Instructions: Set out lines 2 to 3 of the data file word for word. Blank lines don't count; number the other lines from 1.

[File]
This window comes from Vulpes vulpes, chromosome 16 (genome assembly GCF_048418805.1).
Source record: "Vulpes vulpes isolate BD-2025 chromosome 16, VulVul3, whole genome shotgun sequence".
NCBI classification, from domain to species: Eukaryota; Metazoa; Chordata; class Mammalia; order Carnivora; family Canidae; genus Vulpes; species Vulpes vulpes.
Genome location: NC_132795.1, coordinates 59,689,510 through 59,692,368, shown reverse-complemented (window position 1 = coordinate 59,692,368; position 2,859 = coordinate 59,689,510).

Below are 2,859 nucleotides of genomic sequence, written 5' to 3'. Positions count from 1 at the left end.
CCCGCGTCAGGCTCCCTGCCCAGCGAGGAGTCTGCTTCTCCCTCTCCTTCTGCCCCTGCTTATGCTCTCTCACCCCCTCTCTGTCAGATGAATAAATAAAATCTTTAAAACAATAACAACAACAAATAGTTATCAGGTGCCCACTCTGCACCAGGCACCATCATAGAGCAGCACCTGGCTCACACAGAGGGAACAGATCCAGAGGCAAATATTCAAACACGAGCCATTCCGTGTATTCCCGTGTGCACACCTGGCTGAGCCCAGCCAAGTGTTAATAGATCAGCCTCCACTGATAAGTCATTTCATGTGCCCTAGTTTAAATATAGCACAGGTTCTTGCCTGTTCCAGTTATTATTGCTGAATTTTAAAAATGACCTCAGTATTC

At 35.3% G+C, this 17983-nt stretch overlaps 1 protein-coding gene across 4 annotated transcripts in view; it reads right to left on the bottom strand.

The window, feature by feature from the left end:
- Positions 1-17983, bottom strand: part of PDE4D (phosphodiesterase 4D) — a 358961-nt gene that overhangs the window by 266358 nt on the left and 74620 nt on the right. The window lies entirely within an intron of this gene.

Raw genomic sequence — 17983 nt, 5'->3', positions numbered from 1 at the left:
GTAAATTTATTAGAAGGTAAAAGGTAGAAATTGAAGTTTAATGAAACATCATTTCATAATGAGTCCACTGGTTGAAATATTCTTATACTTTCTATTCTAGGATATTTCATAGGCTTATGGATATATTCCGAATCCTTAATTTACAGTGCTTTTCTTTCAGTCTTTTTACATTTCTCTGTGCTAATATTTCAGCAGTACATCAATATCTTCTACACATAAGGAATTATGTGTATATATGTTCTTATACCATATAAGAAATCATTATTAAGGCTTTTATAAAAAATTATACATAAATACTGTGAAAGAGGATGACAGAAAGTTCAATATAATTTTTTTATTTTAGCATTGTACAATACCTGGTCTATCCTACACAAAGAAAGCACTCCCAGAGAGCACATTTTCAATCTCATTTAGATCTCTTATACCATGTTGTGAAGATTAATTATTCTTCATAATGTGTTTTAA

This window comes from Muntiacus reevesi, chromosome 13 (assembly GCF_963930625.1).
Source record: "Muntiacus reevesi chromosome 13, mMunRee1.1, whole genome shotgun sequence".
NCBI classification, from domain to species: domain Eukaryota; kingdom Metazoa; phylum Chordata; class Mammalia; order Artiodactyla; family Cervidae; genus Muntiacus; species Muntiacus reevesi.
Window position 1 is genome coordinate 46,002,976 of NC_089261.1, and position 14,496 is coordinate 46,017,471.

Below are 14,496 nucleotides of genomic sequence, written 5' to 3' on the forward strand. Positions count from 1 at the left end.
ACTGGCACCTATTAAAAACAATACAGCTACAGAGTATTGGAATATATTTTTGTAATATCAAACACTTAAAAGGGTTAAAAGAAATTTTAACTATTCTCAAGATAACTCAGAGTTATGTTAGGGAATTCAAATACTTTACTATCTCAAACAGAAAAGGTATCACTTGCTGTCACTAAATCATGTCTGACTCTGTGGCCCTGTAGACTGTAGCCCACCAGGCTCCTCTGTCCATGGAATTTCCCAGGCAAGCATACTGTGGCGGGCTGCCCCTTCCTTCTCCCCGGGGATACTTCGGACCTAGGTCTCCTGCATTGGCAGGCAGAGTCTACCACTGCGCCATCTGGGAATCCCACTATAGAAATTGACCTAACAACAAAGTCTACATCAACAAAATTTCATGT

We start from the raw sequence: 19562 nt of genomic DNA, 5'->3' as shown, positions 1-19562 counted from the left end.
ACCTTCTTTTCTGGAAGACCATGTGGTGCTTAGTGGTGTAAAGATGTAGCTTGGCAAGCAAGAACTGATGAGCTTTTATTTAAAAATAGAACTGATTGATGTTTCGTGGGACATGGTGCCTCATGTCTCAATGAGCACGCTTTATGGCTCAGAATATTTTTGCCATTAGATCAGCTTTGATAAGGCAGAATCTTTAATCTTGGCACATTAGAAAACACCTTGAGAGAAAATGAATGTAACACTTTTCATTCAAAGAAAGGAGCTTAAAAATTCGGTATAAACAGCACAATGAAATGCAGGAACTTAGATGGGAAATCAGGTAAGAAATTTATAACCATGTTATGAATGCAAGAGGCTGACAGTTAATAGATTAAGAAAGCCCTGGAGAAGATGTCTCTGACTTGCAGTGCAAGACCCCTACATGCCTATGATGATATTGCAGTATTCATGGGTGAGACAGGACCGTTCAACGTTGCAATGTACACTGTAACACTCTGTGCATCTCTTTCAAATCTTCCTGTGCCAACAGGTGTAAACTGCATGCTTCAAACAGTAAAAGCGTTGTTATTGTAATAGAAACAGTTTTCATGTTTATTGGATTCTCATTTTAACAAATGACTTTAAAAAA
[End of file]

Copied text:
Source record: "Vulpes vulpes isolate BD-2025 chromosome 16, VulVul3, whole genome shotgun sequence".
NCBI classification, from domain to species: Eukaryota; Metazoa; Chordata; class Mammalia; order Carnivora; family Canidae; genus Vulpes; species Vulpes vulpes.